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O'Reilly Software Architecture Conference seeks to cure architect pain

The O'Reilly Software Architecture Conference kicks off in New York City on Sunday, and organizers are looking to help both career architects and 'accidental' architects.

Next week, casual street-side conversations in New York's midtown may switch from usual topics like the Yankees and rental rates to talk about microservices and multitier software architecture.

That's because Sunday marks the start of the  third annual O'Reilly Software Architecture Conference in New York City, a conference aimed at helping software architects across various industries learn more about their craft through training sessions, networking events and speaker presentations.

A conference for architects -- even accidental ones

Unsurprisingly, given the title, the O'Reilly Software Architecture Conference is aimed at software architects, particularly those in enterprise settings. However, Brian Foster, content lead at O'Reilly Media and co-chair of the conference, noted that this event caters not only to career architects but also to aspiring architects and what he calls "accidental" architects -- developers who may have "accidentally" found themselves taking on architectural responsibilities.

"There is this whole wave of developers that have been instrumental in building a system or making a move to a newer system within their company," Foster said. "And I think they've almost taken on the title of 'being an architect' without that actually being their title."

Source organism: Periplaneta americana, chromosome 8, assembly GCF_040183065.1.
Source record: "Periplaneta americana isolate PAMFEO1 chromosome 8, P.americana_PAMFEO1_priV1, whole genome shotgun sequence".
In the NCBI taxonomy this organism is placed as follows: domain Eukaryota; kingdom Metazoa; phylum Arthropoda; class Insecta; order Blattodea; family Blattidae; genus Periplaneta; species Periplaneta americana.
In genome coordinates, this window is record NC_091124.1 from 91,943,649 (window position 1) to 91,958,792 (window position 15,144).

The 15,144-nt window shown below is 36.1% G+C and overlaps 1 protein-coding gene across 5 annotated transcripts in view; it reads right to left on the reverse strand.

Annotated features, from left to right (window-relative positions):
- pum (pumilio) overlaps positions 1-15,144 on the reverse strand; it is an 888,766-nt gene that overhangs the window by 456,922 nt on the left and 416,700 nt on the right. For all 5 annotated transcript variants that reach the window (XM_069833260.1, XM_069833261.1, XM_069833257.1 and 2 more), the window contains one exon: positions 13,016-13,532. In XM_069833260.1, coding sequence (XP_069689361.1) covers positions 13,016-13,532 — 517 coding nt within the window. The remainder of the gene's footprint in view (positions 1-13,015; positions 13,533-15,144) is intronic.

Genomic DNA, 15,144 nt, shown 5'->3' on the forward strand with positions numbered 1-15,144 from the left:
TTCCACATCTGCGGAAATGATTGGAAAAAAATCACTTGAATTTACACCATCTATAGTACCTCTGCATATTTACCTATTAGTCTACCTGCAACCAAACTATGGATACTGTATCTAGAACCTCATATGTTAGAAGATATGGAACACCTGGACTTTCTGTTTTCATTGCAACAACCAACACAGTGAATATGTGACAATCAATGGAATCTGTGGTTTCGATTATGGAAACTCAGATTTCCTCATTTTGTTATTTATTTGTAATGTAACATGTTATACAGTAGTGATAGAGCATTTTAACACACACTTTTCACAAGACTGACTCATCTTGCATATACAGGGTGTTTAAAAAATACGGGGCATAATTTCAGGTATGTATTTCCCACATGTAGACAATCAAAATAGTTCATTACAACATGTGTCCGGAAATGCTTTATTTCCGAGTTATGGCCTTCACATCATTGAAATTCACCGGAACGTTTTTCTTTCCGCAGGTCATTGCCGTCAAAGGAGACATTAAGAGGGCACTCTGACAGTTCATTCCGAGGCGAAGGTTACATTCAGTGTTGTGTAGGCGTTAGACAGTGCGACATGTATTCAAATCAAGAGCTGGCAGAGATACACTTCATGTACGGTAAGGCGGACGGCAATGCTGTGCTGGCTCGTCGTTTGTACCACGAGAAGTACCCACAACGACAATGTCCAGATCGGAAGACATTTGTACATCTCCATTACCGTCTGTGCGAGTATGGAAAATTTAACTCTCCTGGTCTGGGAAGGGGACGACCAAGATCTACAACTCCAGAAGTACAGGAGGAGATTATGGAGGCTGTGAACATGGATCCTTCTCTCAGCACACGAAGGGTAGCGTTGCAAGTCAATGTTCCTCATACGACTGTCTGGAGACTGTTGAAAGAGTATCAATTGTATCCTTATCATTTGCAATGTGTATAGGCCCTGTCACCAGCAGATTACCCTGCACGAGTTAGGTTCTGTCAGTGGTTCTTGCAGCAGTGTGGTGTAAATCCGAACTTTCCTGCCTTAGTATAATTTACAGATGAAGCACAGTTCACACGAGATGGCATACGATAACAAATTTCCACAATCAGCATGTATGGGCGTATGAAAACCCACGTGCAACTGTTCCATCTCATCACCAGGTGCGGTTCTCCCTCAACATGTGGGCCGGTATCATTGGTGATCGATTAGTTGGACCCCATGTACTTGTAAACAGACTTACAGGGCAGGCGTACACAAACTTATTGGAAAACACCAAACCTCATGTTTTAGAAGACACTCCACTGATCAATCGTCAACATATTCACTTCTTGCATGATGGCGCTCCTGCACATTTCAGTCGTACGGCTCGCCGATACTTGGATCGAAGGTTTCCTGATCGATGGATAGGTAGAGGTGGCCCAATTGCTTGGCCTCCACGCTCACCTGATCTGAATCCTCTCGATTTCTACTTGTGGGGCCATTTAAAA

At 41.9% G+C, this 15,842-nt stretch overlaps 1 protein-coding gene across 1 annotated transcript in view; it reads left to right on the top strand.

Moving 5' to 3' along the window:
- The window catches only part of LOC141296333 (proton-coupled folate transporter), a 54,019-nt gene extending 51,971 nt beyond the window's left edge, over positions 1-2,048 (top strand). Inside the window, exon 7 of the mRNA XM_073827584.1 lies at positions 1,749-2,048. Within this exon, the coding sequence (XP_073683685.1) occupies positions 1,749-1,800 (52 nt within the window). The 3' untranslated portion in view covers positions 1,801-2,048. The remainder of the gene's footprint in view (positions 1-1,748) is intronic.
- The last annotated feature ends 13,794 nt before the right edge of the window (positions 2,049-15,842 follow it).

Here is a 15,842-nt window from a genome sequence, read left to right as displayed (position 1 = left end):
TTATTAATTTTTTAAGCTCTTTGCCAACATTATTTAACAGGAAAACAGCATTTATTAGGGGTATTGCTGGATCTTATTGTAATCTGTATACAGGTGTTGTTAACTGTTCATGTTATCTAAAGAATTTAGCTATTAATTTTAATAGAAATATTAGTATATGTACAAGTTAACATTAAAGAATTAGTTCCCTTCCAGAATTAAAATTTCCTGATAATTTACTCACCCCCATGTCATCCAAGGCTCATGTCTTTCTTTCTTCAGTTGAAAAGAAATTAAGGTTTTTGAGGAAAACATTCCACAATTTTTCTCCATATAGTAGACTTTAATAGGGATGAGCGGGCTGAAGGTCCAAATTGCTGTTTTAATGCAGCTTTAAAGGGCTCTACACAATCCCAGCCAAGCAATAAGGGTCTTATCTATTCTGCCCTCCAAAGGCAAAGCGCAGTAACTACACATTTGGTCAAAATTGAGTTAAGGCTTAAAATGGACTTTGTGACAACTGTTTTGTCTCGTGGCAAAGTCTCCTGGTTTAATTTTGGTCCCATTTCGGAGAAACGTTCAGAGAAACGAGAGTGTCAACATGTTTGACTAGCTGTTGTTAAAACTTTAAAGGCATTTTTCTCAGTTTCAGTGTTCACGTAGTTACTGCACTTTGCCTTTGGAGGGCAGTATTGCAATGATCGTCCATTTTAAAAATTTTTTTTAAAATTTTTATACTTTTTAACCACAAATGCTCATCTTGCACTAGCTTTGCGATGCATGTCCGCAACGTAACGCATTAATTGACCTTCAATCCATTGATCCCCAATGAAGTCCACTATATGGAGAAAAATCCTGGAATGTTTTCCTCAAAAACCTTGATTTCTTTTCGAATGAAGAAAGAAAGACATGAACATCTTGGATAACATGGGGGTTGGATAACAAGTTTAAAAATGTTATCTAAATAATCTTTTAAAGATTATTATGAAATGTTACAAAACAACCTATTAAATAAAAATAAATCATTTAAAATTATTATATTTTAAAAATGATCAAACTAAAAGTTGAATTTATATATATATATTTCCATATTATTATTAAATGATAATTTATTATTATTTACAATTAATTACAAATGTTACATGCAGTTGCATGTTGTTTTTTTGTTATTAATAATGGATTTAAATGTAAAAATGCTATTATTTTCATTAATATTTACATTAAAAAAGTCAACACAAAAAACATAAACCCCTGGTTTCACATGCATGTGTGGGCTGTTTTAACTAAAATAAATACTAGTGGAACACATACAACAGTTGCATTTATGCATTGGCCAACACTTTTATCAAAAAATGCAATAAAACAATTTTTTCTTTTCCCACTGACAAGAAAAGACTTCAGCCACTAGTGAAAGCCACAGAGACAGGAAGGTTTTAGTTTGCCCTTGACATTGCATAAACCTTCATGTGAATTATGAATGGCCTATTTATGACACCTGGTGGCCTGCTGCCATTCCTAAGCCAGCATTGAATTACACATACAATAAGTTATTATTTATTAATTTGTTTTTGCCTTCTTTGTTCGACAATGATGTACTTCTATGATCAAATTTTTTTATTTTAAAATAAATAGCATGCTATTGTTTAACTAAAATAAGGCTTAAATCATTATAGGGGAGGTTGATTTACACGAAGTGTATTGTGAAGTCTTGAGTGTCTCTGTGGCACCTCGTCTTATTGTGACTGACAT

Brian Foster, co-chair of the O'Reilly Software Architecture ConferenceBrian Foster

Foster said that a conference like this is unique in the way that it brings together both these enterprise-level career architects and accidental architects -- both of which, he said, often face the same kinds of challenges despite the differences between their respective organizations. Foster also said they recognize that people in these architectural roles are often tasked with making difficult business decisions that affect both the C-level executives they are answerable to and the development teams they are responsible for managing, a fact that heavily influences the type of content they choose to highlight for the conference.

"A lot of people in this audience are key influencers within their organization, so they have a big role and a big say in what their companies will adopt -- a new technology, a new business process, a new way of looking at their technology," Foster said. "So it's a really unique role that I think we're only seeing continue to develop and take shape."

'Engineering the future of software'

According to Foster, the tagline for the O'Reilly Software Architecture Conference event is "engineering the future of software," an idea he feels attendees have truly rallied around, especially as they try to navigate new development trends like moving to the cloud and working with microservices.

I hope attendees come away with a lot of knowledge and help their organizations move into this new way of working with software.
Brian Fostercontent lead, O'Reilly Media

"This audience is really positioned to lay the foundation for a lot of these newer developments to take place," Foster said. "That's been our mantra for the event, and those are a lot of the people that we do draw to the event."